RICHMOND, VA (WWBT) - You could surf the web or download video 50 to 100 times faster. The city of Richmond is one of many localities competing to be the test site for Google's experiment with a super high speed internet network.
Cities and counties all over the country, including Richmond, have just submitted applications to the be the test site for Google's super high speed internet network.
The city of Richmond hopes a video will make it stand out, along with the website www.gigarva.com, and an application to be the test site for super fast internet service.
"Google is looking at this as a way to test the next generation of applications, which are going to be those heavy data driven ones, such as medical imaging equipment, being able to use for doctors and other hospitals as well," said city management analyst Andreas Addison.
Schools, businesses, and individuals will be able to use the internet at one gigabit per second -- 50 to 100 times faster than what's currently available.
"When the mayor heard about this contest, he saw this as a way for the city to become a better Richmond, put itself in the technological revolution forefront, and be able to attract more new technology to the city, for people to come here for new jobs and other opportunities as well," he said.
Google has not revealed exactly how this project will be paid for, but says it will work with local internet providers and will offer service at a competitive price to 50,000 to 500,000 people.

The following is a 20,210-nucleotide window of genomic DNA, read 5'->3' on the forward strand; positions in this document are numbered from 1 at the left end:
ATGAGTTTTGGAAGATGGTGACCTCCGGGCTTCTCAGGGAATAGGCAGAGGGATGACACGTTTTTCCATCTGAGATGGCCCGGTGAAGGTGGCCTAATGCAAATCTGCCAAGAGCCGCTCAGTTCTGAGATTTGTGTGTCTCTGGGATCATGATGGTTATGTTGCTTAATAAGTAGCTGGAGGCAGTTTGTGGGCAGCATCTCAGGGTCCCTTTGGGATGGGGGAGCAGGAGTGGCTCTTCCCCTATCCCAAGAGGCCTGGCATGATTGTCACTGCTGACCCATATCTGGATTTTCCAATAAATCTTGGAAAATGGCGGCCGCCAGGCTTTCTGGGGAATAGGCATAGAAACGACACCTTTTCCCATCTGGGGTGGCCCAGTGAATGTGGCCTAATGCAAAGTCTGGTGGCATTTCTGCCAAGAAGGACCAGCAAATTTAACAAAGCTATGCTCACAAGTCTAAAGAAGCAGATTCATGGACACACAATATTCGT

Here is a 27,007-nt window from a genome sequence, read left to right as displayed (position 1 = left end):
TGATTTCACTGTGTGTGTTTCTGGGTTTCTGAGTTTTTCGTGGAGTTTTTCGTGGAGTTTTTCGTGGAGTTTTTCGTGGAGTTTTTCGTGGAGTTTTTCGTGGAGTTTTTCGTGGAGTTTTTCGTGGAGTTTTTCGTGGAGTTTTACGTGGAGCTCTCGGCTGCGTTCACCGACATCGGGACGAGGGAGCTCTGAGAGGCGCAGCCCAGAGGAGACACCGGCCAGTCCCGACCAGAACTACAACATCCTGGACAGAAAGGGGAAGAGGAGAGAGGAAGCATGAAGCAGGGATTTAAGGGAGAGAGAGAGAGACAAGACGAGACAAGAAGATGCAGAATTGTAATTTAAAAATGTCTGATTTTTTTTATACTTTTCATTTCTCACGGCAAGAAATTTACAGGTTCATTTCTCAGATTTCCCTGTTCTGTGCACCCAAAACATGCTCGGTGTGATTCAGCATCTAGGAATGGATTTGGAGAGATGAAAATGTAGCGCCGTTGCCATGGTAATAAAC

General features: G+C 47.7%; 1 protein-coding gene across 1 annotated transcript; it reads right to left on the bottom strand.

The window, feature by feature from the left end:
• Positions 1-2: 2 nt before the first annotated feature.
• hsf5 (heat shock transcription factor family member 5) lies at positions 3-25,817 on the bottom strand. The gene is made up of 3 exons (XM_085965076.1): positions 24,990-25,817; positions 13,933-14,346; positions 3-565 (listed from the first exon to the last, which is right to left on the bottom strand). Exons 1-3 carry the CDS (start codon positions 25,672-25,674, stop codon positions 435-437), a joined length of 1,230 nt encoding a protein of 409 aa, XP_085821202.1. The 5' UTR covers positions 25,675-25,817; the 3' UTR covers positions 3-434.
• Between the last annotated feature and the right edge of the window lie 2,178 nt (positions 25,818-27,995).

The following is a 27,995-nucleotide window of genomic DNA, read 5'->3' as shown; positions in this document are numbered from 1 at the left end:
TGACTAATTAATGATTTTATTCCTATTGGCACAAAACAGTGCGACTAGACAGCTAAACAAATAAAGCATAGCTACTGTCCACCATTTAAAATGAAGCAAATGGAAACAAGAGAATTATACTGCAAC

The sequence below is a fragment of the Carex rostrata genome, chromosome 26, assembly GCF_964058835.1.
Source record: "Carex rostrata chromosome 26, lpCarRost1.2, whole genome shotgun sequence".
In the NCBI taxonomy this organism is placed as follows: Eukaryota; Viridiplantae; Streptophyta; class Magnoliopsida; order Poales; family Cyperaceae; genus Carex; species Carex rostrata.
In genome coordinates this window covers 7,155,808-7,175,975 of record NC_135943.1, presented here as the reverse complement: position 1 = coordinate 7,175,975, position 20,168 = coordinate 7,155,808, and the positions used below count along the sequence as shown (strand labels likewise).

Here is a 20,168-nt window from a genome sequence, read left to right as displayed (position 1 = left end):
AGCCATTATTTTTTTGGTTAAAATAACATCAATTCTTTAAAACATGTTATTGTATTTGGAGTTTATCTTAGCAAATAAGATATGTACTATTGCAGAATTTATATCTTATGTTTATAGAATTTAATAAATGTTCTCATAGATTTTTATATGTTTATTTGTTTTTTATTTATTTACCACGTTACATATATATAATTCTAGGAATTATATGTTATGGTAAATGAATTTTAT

"They're not clear for how they will use it for internet providers, but what we've seen as an open source, they would lay the network down and our internet service providers, Verizon, Comcast, etc., could use it as they see fit. There would be some fees involved, contracts, negotiations," Addison said.
Richmond's diverse population makes it an attractive test market for new products. For companies like Burger King, beer in pop-top cans, and Ariva smokeless cigarettes. The city hopes Google will be next.
Chesterfield, Caroline county, Colonial Heights, Charlottesville, Virginia Beach, and Williamsburg are also applying. Google is expected to announce the test sites by the end of the year.